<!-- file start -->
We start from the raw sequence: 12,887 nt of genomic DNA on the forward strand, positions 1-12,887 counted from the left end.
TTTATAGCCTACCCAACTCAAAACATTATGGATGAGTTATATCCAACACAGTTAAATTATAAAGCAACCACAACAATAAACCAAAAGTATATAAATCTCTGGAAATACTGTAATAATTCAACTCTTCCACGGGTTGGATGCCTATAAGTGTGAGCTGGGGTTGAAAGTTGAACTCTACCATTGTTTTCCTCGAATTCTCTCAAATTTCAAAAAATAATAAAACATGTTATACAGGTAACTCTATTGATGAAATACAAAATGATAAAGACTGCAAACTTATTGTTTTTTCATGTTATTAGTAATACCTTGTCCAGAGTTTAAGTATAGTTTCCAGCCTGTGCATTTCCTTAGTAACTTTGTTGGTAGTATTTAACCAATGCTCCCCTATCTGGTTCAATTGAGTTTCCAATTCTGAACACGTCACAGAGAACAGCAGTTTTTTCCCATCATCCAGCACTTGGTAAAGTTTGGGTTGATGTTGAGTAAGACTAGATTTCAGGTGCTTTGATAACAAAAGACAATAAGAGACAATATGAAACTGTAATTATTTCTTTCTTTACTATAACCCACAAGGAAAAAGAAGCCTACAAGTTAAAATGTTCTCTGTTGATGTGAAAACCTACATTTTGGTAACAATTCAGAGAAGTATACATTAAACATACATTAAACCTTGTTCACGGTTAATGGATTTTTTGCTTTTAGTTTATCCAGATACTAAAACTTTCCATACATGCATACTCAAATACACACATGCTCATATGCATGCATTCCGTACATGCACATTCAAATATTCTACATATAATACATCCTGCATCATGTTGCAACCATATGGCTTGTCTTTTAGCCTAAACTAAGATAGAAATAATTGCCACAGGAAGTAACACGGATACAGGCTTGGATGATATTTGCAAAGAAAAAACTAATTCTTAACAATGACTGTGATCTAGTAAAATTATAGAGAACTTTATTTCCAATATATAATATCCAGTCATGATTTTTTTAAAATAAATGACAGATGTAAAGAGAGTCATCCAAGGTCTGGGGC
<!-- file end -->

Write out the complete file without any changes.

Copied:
We start from the raw sequence: 12,887 nt of genomic DNA on the forward strand, positions 1-12,887 counted from the left end.
TTTATAGCCTACCCAACTCAAAACATTATGGATGAGTTATATCCAACACAGTTAAATTATAAAGCAACCACAACAATAAACCAAAAGTATATAAATCTCTGGAAATACTGTAATAATTCAACTCTTCCACGGGTTGGATGCCTATAAGTGTGAGCTGGGGTTGAAAGTTGAACTCTACCATTGTTTTCCTCGAATTCTCTCAAATTTCAAAAAATAATAAAACATGTTATACAGGTAACTCTATTGATGAAATACAAAATGATAAAGACTGCAAACTTATTGTTTTTTCATGTTATTAGTAATACCTTGTCCAGAGTTTAAGTATAGTTTCCAGCCTGTGCATTTCCTTAGTAACTTTGTTGGTAGTATTTAACCAATGCTCCCCTATCTGGTTCAATTGAGTTTCCAATTCTGAACACGTCACAGAGAACAGCAGTTTTTTCCCATCATCCAGCACTTGGTAAAGTTTGGGTTGATGTTGAGTAAGACTAGATTTCAGGTGCTTTGATAACAAAAGACAATAAGAGACAATATGAAACTGTAATTATTTCTTTCTTTACTATAACCCACAAGGAAAAAGAAGCCTACAAGTTAAAATGTTCTCTGTTGATGTGAAAACCTACATTTTGGTAACAATTCAGAGAAGTATACATTAAACATACATTAAACCTTGTTCACGGTTAATGGATTTTTTGCTTTTAGTTTATCCAGATACTAAAACTTTCCATACATGCATACTCAAATACACACATGCTCATATGCATGCATTCCGTACATGCACATTCAAATATTCTACATATAATACATCCTGCATCATGTTGCAACCATATGGCTTGTCTTTTAGCCTAAACTAAGATAGAAATAATTGCCACAGGAAGTAACACGGATACAGGCTTGGATGATATTTGCAAAGAAAAAACTAATTCTTAACAATGACTGTGATCTAGTAAAATTATAGAGAACTTTATTTCCAATATATAATATCCAGTCATGATTTTTTTAAAATAAATGACAGATGTAAAGAGAGTCATCCAAGGTCTGGGGC